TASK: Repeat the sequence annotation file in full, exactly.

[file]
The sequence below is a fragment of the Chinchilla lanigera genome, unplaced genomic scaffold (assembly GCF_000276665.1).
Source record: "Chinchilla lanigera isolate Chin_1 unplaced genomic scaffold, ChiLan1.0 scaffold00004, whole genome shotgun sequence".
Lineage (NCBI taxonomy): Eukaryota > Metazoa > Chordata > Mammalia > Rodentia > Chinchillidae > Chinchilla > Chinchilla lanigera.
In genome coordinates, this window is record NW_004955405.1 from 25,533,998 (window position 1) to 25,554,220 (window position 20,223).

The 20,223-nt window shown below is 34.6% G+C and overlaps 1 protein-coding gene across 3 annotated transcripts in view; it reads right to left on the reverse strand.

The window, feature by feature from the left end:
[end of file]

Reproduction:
The sequence below is a fragment of the Chinchilla lanigera genome, unplaced genomic scaffold (assembly GCF_000276665.1).
Source record: "Chinchilla lanigera isolate Chin_1 unplaced genomic scaffold, ChiLan1.0 scaffold00004, whole genome shotgun sequence".
Lineage (NCBI taxonomy): Eukaryota > Metazoa > Chordata > Mammalia > Rodentia > Chinchillidae > Chinchilla > Chinchilla lanigera.
In genome coordinates, this window is record NW_004955405.1 from 25,533,998 (window position 1) to 25,554,220 (window position 20,223).

The 20,223-nt window shown below is 34.6% G+C and overlaps 1 protein-coding gene across 3 annotated transcripts in view; it reads right to left on the reverse strand.

The window, feature by feature from the left end: